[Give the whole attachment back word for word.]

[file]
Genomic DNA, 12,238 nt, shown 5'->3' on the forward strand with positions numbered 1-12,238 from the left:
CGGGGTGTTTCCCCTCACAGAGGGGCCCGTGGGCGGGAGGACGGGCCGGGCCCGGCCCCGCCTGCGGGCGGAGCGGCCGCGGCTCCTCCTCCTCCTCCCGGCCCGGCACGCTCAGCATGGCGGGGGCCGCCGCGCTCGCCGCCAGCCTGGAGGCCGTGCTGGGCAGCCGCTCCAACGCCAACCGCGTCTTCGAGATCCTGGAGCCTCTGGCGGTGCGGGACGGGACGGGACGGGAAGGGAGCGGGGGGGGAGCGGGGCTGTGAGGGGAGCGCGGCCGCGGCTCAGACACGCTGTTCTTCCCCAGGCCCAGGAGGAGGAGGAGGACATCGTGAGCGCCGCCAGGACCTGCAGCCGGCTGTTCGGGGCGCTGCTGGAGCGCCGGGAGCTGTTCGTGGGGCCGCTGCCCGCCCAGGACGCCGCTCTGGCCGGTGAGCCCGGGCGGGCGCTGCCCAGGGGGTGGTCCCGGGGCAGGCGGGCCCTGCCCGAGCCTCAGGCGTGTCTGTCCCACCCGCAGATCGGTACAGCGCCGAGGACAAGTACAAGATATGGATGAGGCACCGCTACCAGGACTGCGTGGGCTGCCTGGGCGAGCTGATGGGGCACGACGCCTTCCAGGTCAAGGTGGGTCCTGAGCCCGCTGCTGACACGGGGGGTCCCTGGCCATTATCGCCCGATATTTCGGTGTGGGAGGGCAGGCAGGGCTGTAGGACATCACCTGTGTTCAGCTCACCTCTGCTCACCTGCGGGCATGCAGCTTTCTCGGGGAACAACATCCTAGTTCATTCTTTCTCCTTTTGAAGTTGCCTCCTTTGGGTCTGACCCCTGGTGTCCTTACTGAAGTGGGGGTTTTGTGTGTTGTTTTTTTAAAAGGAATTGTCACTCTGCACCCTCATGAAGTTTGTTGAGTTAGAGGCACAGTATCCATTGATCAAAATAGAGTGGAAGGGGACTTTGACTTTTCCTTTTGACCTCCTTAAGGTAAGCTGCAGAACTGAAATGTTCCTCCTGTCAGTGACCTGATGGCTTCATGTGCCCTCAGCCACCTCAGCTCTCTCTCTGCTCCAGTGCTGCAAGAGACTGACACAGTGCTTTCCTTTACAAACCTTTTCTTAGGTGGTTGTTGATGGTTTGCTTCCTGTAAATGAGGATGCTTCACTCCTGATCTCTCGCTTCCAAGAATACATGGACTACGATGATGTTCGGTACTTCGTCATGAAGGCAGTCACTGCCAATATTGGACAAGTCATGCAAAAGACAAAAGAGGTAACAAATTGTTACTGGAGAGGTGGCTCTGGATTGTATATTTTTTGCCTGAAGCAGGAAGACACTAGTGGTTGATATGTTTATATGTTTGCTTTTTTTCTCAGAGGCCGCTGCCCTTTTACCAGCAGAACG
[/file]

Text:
Genomic DNA, 12,238 nt, shown 5'->3' on the forward strand with positions numbered 1-12,238 from the left:
CGGGGTGTTTCCCCTCACAGAGGGGCCCGTGGGCGGGAGGACGGGCCGGGCCCGGCCCCGCCTGCGGGCGGAGCGGCCGCGGCTCCTCCTCCTCCTCCCGGCCCGGCACGCTCAGCATGGCGGGGGCCGCCGCGCTCGCCGCCAGCCTGGAGGCCGTGCTGGGCAGCCGCTCCAACGCCAACCGCGTCTTCGAGATCCTGGAGCCTCTGGCGGTGCGGGACGGGACGGGACGGGAAGGGAGCGGGGGGGGAGCGGGGCTGTGAGGGGAGCGCGGCCGCGGCTCAGACACGCTGTTCTTCCCCAGGCCCAGGAGGAGGAGGAGGACATCGTGAGCGCCGCCAGGACCTGCAGCCGGCTGTTCGGGGCGCTGCTGGAGCGCCGGGAGCTGTTCGTGGGGCCGCTGCCCGCCCAGGACGCCGCTCTGGCCGGTGAGCCCGGGCGGGCGCTGCCCAGGGGGTGGTCCCGGGGCAGGCGGGCCCTGCCCGAGCCTCAGGCGTGTCTGTCCCACCCGCAGATCGGTACAGCGCCGAGGACAAGTACAAGATATGGATGAGGCACCGCTACCAGGACTGCGTGGGCTGCCTGGGCGAGCTGATGGGGCACGACGCCTTCCAGGTCAAGGTGGGTCCTGAGCCCGCTGCTGACACGGGGGGTCCCTGGCCATTATCGCCCGATATTTCGGTGTGGGAGGGCAGGCAGGGCTGTAGGACATCACCTGTGTTCAGCTCACCTCTGCTCACCTGCGGGCATGCAGCTTTCTCGGGGAACAACATCCTAGTTCATTCTTTCTCCTTTTGAAGTTGCCTCCTTTGGGTCTGACCCCTGGTGTCCTTACTGAAGTGGGGGTTTTGTGTGTTGTTTTTTTAAAAGGAATTGTCACTCTGCACCCTCATGAAGTTTGTTGAGTTAGAGGCACAGTATCCATTGATCAAAATAGAGTGGAAGGGGACTTTGACTTTTCCTTTTGACCTCCTTAAGGTAAGCTGCAGAACTGAAATGTTCCTCCTGTCAGTGACCTGATGGCTTCATGTGCCCTCAGCCACCTCAGCTCTCTCTCTGCTCCAGTGCTGCAAGAGACTGACACAGTGCTTTCCTTTACAAACCTTTTCTTAGGTGGTTGTTGATGGTTTGCTTCCTGTAAATGAGGATGCTTCACTCCTGATCTCTCGCTTCCAAGAATACATGGACTACGATGATGTTCGGTACTTCGTCATGAAGGCAGTCACTGCCAATATTGGACAAGTCATGCAAAAGACAAAAGAGGTAACAAATTGTTACTGGAGAGGTGGCTCTGGATTGTATATTTTTTGCCTGAAGCAGGAAGACACTAGTGGTTGATATGTTTATATGTTTGCTTTTTTTCTCAGAGGCCGCTGCCCTTTTACCAGCAGAACG